I’m feeling pretty achy. The cough is deep enough, hurts enough, I wonder if I haven’t contracted a touch of pneumonia, an infection in the lungs. Brenda brought me hot chicken soup. Very hot. Hot enough to defend a castle. Sweet of her.

(I’m sorry about the ogress crack, Brenda.)

Discounting the vagaries of the modern calendar, Halloween marks an ancient cross-quarter day (half way between an equinox and a solstice; so does Ground Hog’s day). Perhaps my life is also at some sort of cross-quarter. My wife is still in my home. I’m lying here trying to eat scalding soup, and she is doing what she can to be kind and loving.

“You are talking about the nonsensical ravings of a lunatic mind,” Gene Wilder shouts at his visitor.

Sounds like one of my posts...

Happy All Hallow’s Eve.

Friday, October 12, 2007

Strange Dance

This Sunday our church is holding its first service in the new building.

Two and a half years ago my son found himself alone in our church. Other kids have trouble relating to a teen with an IQ of 46.

He heard voices.

He turned on the ovens and stoves in the kitchen.

He found a candle. He found a lighter. He went to a stairwell and played with fire.

We were in a meeting at the church. Our church elders were talking with folks about our youth program.

My youth was burning down the church.

Jeremiah was born in Haiti.

There are indicators he was abused.

Physically (there are scars on his head).

Psychologically (he thought we would withhold food from him).

Sexually (odd reactions when he was bathed).

Spiritually (he witnessed Voodoo rites).

Now we are moving into the $2 million building.

There is a beautiful cross going up in the new building. It is made of laminated beams from the old building, charred by the fire. The seared burns on the wood are centered, fading toward the ends, symbolic of the sins our Lord sacrificed Himself for two millennia ago.

There are a lot of mixed feelings about this new building which provides a superior place for worship, for our youth, for offering a resource to our community.

But it is just a building.

Though our family has a unique perspective on this I recognize how others see it. It is a wonderful improvement. It is an asset to our community. It is a place where people can more easily meet with our Lord.

This building will host concerts, and weddings, and baptisms, and services which will draw people together.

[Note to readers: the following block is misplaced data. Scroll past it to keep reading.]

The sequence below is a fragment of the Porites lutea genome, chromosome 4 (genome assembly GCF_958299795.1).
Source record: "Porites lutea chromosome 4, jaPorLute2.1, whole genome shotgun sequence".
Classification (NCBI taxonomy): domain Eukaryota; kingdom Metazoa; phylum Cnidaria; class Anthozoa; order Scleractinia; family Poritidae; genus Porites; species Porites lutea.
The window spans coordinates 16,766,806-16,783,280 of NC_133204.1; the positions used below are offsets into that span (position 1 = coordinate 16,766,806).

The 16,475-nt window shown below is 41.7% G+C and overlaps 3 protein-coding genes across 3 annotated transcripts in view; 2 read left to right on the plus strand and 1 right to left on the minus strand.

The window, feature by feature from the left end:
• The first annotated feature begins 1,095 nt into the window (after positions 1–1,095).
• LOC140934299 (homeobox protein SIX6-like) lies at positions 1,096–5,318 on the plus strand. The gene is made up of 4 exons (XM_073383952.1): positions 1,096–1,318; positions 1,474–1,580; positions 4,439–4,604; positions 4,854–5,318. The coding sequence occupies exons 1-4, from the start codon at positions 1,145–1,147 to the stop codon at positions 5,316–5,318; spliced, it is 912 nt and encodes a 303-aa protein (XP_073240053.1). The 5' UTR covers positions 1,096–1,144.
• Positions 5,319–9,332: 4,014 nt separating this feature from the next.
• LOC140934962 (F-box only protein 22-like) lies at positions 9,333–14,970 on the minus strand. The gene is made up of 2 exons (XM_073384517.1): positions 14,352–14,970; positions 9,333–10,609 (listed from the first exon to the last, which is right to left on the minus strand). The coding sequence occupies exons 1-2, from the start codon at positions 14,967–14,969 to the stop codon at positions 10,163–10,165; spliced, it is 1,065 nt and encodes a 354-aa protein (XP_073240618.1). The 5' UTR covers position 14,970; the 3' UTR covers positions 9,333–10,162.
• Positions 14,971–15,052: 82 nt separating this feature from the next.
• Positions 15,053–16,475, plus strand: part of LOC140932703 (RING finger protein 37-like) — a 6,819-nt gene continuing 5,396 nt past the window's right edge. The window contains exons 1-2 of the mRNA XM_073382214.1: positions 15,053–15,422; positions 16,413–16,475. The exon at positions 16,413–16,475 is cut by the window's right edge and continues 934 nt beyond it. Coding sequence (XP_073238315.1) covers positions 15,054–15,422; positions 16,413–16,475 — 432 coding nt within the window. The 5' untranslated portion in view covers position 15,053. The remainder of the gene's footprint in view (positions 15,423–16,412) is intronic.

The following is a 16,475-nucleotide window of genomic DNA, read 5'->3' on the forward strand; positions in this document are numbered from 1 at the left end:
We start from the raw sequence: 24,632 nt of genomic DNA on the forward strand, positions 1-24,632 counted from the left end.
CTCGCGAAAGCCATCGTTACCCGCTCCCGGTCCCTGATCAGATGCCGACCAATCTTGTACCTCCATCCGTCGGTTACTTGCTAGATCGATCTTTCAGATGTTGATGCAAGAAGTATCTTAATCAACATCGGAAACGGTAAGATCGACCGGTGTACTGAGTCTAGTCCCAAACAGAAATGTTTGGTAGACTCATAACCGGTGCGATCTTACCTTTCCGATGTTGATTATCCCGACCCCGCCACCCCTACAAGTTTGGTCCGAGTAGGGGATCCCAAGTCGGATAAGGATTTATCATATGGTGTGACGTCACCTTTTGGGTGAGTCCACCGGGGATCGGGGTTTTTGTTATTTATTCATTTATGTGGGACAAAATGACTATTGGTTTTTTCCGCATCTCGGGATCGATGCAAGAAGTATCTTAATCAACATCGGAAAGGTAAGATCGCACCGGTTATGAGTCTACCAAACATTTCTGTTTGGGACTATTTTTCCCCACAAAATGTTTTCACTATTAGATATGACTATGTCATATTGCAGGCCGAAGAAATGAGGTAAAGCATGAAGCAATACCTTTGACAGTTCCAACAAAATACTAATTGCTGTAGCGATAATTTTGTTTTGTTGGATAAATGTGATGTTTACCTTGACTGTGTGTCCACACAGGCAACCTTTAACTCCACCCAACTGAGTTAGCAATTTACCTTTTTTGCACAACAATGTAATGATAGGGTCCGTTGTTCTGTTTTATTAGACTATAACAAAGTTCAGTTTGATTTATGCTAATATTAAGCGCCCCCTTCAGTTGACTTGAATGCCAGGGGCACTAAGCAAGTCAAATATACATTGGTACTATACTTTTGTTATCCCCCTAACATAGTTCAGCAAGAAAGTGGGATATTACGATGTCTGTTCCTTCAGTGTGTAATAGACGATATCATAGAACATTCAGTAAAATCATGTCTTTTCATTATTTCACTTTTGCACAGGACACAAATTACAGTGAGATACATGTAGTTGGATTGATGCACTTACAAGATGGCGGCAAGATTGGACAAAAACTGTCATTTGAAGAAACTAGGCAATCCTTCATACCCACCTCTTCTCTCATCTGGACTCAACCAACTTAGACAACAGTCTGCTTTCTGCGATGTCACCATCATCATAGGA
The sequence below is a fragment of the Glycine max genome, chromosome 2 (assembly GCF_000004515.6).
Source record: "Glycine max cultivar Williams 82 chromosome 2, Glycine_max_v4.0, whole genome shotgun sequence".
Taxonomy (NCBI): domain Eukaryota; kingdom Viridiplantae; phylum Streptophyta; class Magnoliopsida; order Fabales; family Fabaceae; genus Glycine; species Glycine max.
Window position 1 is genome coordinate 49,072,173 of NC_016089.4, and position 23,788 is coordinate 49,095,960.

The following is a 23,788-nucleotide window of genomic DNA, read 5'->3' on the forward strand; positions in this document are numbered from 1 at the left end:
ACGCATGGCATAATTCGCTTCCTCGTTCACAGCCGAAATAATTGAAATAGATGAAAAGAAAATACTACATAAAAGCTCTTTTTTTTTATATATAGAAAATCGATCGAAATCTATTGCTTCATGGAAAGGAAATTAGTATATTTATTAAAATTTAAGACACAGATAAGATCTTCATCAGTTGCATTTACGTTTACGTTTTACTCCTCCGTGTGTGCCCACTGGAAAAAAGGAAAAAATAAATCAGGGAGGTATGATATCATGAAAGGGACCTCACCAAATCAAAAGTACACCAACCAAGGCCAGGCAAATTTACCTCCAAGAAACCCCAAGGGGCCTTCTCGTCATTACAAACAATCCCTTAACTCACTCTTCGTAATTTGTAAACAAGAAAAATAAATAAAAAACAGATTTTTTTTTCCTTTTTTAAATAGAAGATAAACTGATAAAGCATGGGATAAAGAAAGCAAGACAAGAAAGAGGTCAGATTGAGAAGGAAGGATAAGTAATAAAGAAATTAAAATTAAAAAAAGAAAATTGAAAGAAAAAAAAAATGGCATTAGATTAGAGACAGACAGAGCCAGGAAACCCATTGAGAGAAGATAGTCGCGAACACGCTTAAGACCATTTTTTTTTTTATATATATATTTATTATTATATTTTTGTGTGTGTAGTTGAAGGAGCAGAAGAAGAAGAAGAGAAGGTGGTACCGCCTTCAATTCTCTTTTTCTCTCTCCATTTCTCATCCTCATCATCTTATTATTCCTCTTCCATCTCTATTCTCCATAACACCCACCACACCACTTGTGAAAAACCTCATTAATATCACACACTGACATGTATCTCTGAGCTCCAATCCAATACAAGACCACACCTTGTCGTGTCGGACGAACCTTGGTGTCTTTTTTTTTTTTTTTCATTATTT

Still, it is only a building.

The real purpose of church isn’t a building. It is the relationship which springs between human beings (an odd little species on the edge of a rather ordinary spiral galaxy) and the Creator of the Universe.

That is a real mystery.

There was an interesting image recently on Astronomical Picture of the Day.

A survey of the galaxies which lie south of the axis of our galaxy of 100 billion stars shows 2 million other galaxies.

I’ll let that sink in a bit.

One direction from our galaxy we can easily count 2 million galaxies, which might comprise as many as 100 billion stars each.

We are clinging to a tiny ball of soil which dances about a rather ordinary star on an outer edge of a rather ordinary galaxy floating amid perhaps 500 billion galaxies.

I believe that our universe is is held together at the quantum level by an intelligent force. A force that appears to work in groupings of three. A force I have come to know... and love.

That is the real church.

This being, a being who works through trinities of the quarks within the depths of the fabric of atoms, is the Church.

I don’t understand the details of the strange dance my spirit has waltzed these past few years, but I know that the rebuilding of this church has at its core the growth of the Church.

Strange mystery.

The Creator of the Universe is interested enough in a soul among 6.8 billion to use his family to change the intersection of the souls in the community and Himself.

Friday, October 05, 2007

Character & Hope

I haven't forgotten this blog.

I have been busy with the usual stuff... work and family... and have had some added stress in my life.

I have been focusing on the latter.